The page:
Sofyan Djalil, Minister for National Development Planning, illustrated the reforms underway by using the example of the movie Django Unchained. “We in the government realize that we need reforms to boost the economy. When Django was chained, he could not do anything but when he was unchained, he defeated all his adversaries. Indonesia’s economy is like Django,” he said. “We must unchain the economy from red tape, inefficiency and wrong policies.”

Djalil noted that the government had launched six economic stimulus packages to date aimed at easing rigidity in wages, improving efficiency of state budget usage and creating better synchronisation between various government ministries in executing large infrastructure projects.

“We will use government funds in partnership with private sector in ensuring the completion of these projects,” he noted. “In the past PPP (publicprivate partnership) meant plan, patience and postpone. We have to change this,” he noted.

gita wirjawan

Gita Wirjawan

But while progress is clearly being made, former trade minister and founder and chairman of the Ancora Group Gita Wirjawan said that Indonesia would face some headwinds ahead. He noted the US and other developed nations had pumped $7 trillion into their respective economies over the past few years. But Indonesia and other Southeast Asian countries had not undertaken similar actions.

“From the get go, you can see a difference. We are being challenged from a fiscal space perspective because 70 percent of Indonesia’s fiscal space has been dominated by energy and commodities,” he noted. The country must diversify its economy and create a new delta for growth, he stressed.

“But we need to game change the system a bit more. G20 is a platform to talk about fiscal and monetary policies. How about Indonesia if Indonesia does its own quantitative easing through greater financial inclusion,” Wirjawan added. “Without such game-changing policies, I don’t think we can rise up and become a player.”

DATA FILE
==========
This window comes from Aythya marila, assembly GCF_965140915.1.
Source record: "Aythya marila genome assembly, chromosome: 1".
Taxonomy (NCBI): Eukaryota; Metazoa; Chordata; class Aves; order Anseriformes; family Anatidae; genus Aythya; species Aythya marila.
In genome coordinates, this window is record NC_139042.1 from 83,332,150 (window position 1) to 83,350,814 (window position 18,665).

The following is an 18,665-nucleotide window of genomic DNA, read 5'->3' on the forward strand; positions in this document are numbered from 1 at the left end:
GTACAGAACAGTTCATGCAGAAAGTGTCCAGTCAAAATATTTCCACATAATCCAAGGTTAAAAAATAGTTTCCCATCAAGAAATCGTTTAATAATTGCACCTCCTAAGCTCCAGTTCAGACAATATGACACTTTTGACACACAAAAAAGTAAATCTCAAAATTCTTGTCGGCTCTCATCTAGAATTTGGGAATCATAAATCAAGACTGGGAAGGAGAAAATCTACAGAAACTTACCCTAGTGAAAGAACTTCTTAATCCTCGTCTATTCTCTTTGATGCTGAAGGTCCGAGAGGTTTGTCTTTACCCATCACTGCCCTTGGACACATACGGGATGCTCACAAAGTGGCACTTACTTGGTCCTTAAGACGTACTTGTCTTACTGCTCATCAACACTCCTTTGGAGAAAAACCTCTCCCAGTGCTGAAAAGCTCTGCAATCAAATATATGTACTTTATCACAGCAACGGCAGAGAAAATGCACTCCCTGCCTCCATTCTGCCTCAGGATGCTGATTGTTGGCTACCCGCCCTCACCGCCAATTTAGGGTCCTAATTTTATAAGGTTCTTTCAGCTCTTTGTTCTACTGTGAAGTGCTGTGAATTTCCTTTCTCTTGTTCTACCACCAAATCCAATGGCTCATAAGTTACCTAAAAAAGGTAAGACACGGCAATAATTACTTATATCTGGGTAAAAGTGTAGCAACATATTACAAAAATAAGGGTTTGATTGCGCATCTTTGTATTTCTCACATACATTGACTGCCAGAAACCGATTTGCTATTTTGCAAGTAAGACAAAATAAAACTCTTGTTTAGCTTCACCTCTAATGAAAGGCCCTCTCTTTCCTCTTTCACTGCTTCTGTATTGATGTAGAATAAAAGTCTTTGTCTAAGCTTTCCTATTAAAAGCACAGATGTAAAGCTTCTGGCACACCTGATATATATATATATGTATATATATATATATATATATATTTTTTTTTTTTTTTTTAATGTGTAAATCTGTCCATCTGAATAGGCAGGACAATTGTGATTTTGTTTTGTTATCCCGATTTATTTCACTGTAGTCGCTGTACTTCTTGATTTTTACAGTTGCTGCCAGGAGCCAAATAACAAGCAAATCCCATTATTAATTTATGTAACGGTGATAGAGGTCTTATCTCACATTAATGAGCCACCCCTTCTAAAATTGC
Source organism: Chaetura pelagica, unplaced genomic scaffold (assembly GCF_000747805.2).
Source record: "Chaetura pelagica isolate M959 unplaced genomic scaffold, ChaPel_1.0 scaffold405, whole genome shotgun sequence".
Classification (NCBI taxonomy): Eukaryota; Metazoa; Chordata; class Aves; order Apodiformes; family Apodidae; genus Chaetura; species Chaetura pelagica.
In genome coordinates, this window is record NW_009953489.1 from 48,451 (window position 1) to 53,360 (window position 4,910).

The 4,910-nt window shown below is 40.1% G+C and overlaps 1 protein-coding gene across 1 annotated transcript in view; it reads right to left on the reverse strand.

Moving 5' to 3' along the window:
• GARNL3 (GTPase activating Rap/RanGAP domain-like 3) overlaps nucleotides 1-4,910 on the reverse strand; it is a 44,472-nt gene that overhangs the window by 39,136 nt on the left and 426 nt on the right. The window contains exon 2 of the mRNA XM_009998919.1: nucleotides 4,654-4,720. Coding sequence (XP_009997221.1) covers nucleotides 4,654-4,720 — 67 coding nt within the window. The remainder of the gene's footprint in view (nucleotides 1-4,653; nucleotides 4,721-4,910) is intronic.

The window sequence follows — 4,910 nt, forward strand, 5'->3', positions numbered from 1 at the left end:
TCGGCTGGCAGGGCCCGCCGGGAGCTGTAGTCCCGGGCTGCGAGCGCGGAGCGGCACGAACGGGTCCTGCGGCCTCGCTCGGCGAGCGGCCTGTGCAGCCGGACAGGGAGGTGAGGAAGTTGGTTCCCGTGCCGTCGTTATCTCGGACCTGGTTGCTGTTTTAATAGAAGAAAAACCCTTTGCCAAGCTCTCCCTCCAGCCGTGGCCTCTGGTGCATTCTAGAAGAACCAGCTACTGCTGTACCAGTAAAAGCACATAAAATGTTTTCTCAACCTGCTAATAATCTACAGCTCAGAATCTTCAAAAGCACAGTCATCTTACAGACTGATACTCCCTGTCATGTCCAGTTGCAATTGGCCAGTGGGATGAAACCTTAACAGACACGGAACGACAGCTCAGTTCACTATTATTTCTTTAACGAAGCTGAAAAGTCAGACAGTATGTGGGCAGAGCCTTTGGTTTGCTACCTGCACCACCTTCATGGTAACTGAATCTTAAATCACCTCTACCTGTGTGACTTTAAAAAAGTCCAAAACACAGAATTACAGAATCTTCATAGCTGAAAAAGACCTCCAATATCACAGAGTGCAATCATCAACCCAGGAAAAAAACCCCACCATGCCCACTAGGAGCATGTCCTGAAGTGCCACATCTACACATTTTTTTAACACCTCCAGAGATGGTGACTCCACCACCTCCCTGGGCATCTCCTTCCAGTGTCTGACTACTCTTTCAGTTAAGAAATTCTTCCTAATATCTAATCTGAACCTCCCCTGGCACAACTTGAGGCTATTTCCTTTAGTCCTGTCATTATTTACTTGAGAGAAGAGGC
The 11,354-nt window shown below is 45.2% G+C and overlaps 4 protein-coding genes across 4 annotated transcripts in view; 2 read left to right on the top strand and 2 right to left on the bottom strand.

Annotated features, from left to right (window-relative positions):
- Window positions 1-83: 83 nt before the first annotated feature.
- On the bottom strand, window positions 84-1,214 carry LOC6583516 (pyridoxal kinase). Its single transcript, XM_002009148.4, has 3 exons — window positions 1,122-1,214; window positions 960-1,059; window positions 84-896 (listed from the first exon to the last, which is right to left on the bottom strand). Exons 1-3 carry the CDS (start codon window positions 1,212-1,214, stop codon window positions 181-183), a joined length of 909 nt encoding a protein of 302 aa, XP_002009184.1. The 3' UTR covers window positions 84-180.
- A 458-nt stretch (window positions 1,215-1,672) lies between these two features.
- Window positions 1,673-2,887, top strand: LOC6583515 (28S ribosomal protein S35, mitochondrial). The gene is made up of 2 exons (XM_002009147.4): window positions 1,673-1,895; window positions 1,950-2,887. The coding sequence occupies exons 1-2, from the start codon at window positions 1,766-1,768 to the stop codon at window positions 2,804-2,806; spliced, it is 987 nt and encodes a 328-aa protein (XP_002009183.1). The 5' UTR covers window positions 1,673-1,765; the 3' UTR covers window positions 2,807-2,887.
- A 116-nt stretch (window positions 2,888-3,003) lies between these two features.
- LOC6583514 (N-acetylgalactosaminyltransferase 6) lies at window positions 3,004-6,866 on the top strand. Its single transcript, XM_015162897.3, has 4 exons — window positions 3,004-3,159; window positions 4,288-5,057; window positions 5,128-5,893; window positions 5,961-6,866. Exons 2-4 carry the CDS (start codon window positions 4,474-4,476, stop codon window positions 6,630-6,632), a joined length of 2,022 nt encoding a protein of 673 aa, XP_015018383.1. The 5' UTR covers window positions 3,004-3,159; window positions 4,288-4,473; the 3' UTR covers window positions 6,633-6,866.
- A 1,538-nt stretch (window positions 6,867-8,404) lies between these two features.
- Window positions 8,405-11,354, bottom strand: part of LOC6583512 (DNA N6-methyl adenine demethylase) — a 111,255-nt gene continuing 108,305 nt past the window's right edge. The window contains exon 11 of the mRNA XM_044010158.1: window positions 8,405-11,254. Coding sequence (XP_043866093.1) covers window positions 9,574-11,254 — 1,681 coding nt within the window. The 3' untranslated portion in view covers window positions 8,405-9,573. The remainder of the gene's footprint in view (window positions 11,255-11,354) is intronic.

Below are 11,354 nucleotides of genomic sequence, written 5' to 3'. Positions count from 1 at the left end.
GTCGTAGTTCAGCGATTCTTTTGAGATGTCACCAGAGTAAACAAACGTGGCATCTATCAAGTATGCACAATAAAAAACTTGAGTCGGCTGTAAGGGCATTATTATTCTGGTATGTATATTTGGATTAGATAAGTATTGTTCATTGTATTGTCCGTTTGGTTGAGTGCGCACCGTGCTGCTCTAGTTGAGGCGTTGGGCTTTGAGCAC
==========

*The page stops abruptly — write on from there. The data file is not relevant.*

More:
Former chairman of the Indonesian Chamber of Commerce and Industry, Suryo Bambang Sulisto, speaking on the same panel, highlighted the importance of better infrastructure for the wheels of business to move smoothly. He added that the right policies were also critical in improving the business environment.

“There is an increasing awareness from the government on how the business world really works. This is a great improvement for us,” he noted. “We hope the government will include us in policymaking.”

Ndiame Diop

Ndiame Diop

The government’s approach was also praised by World Bank economist Ndiame Diop, who noted that Indonesia’s manufacturing competitiveness on direct costs was high. Wages, electricity and import costs were lower than its neighbors but where the country needed to improve was on indirect costs such as logistics and regulatory impediments.

“We are quite pleased to see the current government’s approach in improving competitiveness in reducing infrastructure costs and the regulatory burden,” he noted. With better infrastructure and connectivity, Indonesia could improve its market share in the fast-growing tourism sector, education and healthcare services. But this will require greater openness.

Ruli Harahap

Ruli Harahap